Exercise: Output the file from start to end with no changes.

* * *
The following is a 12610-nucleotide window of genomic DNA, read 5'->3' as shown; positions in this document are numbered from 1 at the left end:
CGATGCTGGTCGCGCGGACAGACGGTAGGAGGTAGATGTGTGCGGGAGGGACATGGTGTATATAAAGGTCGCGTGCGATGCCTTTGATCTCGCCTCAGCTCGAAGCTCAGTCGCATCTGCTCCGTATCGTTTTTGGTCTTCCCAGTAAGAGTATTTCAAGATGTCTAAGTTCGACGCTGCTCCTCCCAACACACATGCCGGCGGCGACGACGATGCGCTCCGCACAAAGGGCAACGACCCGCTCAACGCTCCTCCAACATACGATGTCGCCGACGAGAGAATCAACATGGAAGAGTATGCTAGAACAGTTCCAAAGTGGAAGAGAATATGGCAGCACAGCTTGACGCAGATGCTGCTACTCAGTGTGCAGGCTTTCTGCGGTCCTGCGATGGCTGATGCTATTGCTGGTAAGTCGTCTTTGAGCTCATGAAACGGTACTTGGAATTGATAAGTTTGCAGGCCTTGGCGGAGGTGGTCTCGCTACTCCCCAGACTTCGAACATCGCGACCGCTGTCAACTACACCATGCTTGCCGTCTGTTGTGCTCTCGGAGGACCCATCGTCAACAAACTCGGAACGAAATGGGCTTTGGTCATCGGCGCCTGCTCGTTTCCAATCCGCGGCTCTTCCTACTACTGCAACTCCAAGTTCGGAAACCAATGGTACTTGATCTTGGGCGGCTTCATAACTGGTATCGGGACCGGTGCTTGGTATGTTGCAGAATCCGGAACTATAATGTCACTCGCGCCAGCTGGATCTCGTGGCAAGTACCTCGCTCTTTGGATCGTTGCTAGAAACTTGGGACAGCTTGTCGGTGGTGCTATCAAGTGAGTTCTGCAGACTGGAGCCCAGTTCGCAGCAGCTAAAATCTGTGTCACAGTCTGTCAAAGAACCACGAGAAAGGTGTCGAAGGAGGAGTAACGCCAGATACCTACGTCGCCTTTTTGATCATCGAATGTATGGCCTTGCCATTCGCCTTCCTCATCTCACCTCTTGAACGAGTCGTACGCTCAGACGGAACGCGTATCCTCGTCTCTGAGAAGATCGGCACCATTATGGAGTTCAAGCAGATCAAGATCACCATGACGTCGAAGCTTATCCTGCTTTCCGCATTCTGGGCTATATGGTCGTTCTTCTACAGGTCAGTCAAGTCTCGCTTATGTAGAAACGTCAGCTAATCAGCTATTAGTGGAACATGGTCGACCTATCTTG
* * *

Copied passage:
The following is a 12610-nucleotide window of genomic DNA, read 5'->3' as shown; positions in this document are numbered from 1 at the left end:
CGATGCTGGTCGCGCGGACAGACGGTAGGAGGTAGATGTGTGCGGGAGGGACATGGTGTATATAAAGGTCGCGTGCGATGCCTTTGATCTCGCCTCAGCTCGAAGCTCAGTCGCATCTGCTCCGTATCGTTTTTGGTCTTCCCAGTAAGAGTATTTCAAGATGTCTAAGTTCGACGCTGCTCCTCCCAACACACATGCCGGCGGCGACGACGATGCGCTCCGCACAAAGGGCAACGACCCGCTCAACGCTCCTCCAACATACGATGTCGCCGACGAGAGAATCAACATGGAAGAGTATGCTAGAACAGTTCCAAAGTGGAAGAGAATATGGCAGCACAGCTTGACGCAGATGCTGCTACTCAGTGTGCAGGCTTTCTGCGGTCCTGCGATGGCTGATGCTATTGCTGGTAAGTCGTCTTTGAGCTCATGAAACGGTACTTGGAATTGATAAGTTTGCAGGCCTTGGCGGAGGTGGTCTCGCTACTCCCCAGACTTCGAACATCGCGACCGCTGTCAACTACACCATGCTTGCCGTCTGTTGTGCTCTCGGAGGACCCATCGTCAACAAACTCGGAACGAAATGGGCTTTGGTCATCGGCGCCTGCTCGTTTCCAATCCGCGGCTCTTCCTACTACTGCAACTCCAAGTTCGGAAACCAATGGTACTTGATCTTGGGCGGCTTCATAACTGGTATCGGGACCGGTGCTTGGTATGTTGCAGAATCCGGAACTATAATGTCACTCGCGCCAGCTGGATCTCGTGGCAAGTACCTCGCTCTTTGGATCGTTGCTAGAAACTTGGGACAGCTTGTCGGTGGTGCTATCAAGTGAGTTCTGCAGACTGGAGCCCAGTTCGCAGCAGCTAAAATCTGTGTCACAGTCTGTCAAAGAACCACGAGAAAGGTGTCGAAGGAGGAGTAACGCCAGATACCTACGTCGCCTTTTTGATCATCGAATGTATGGCCTTGCCATTCGCCTTCCTCATCTCACCTCTTGAACGAGTCGTACGCTCAGACGGAACGCGTATCCTCGTCTCTGAGAAGATCGGCACCATTATGGAGTTCAAGCAGATCAAGATCACCATGACGTCGAAGCTTATCCTGCTTTCCGCATTCTGGGCTATATGGTCGTTCTTCTACAGGTCAGTCAAGTCTCGCTTATGTAGAAACGTCAGCTAATCAGCTATTAGTGGAACATGGTCGACCTATCTTG